Here’s another of my attempts at Sue Vincent’s weekly photo prompts. Each week, Sue posts a photo for writers to have a go at interpreting. There are no word counts and no limits, which are just some of the reasons why this is such a great challenge. My word count for this story is at 525. Enjoy!
When I was a little girl, I’d had all these fanciful dreams about far-off lands and handsome princes that would whisk me away to some castle or manor house. I used to wish that a heart-wrenching story of love and adventure would simply fall into my lap, just as they seemed to for all those heroes in the storybooks.
I’m a different person now. I’ve accepted who I am, at peace with myself; I’m not a princess or a heroic warrior. I don’t know how to work a bow or dance in those elegant halls. I’m the miller’s daughter, and I will be the miller’s daughter until some unfortunate soul choses me as his wife. Then, I will be the farmer’s wife, or the baker’s wife, and if anyone ever cares to know more about me, all I will tell them is that I am the miller’s daughter.
I’m not bitter. I can’t say that I’m happy about it all, but I don’t regret it, either, because it’s not my choice, and there’s nothing that I, or anyone else, can do to change it.
A jackdaw swoops low overhead, its wings cutting through the shadowy clouds above. I smile to myself, watching it soar in and out of view, until it turns, sweeping away beyond the silhouette of the only home that I have ever known. Its propellers cut sharply through the air, and I remember how I used to fear them. I used to ask my father what would happen to all the jackdaws and the crows that flew past it. I used to ask whether the blades would hurt them. I don’t think about that, anymore, even on my weekly rounds, when I carry their victims out of the hedgerows and greenery.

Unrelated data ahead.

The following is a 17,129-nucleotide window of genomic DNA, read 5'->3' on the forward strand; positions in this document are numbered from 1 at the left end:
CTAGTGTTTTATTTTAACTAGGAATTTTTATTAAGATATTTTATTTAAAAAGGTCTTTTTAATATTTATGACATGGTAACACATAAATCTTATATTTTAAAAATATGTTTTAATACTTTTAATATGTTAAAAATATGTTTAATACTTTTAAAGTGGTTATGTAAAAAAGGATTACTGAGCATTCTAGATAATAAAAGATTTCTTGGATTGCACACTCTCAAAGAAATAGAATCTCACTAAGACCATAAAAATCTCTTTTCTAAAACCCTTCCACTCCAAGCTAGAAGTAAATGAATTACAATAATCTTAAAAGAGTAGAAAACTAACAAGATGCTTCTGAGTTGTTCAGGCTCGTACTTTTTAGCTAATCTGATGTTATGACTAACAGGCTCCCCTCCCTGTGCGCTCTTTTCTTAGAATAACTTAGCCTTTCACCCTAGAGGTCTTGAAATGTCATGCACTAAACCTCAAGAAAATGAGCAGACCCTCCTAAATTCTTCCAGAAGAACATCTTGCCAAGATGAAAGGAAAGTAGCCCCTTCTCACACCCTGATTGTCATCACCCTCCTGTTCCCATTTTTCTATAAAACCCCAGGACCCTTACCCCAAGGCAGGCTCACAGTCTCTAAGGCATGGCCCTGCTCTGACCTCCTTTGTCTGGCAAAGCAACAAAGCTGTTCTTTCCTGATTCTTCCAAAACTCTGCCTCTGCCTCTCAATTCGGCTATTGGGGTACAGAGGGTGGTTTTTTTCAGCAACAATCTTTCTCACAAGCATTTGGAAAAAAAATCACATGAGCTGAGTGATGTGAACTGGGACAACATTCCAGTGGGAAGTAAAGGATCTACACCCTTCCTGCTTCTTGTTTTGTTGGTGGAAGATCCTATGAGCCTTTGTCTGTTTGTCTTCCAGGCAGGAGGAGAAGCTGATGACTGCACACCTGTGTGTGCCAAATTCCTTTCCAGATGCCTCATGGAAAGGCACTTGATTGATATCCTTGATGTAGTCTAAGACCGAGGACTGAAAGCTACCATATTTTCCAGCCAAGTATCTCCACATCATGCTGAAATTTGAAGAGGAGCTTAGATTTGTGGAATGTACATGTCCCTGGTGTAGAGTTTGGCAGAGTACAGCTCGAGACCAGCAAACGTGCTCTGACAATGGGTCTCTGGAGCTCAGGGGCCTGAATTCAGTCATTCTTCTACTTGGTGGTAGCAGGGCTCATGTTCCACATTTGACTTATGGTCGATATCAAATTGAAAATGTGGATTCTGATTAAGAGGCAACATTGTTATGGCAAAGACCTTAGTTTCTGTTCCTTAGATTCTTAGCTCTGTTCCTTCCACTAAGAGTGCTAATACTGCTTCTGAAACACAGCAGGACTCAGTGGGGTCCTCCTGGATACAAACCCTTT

All I see now, as I stare at the dancing silhouette, is the light as it plays off the blades. It shines through one gap, and then is blocked out by one of the propellers, before it can peep through the next. It’s an endless cycle; the light is always there, but, to anyone watching, it is only ever to be labelled as the hidden light behind the ugly, old mill. No one wants to look for too long. No one cares. It’s just light, and there’s enough of that around.
I sigh, pushing myself up from my grassy bank and beginning the long walk home. It’s getting late, and my father will need me to help him with the end of day’s stock. So, I trudge home, as I have done every day for the past six years. I’m not sad. I have no reason to be sad. My life is one of many, and all I can do – all I can do for the pride of my father and the good of my future husband – is to accept it. Why fight? This is what I was made for, and even if I don’t like it, it’s all I’ve got. It’s all I ever will have. I reach the mill’s door and push it open, my hand trembling slightly. I don’t care, I tell myself again. I’m the miller’s daughter.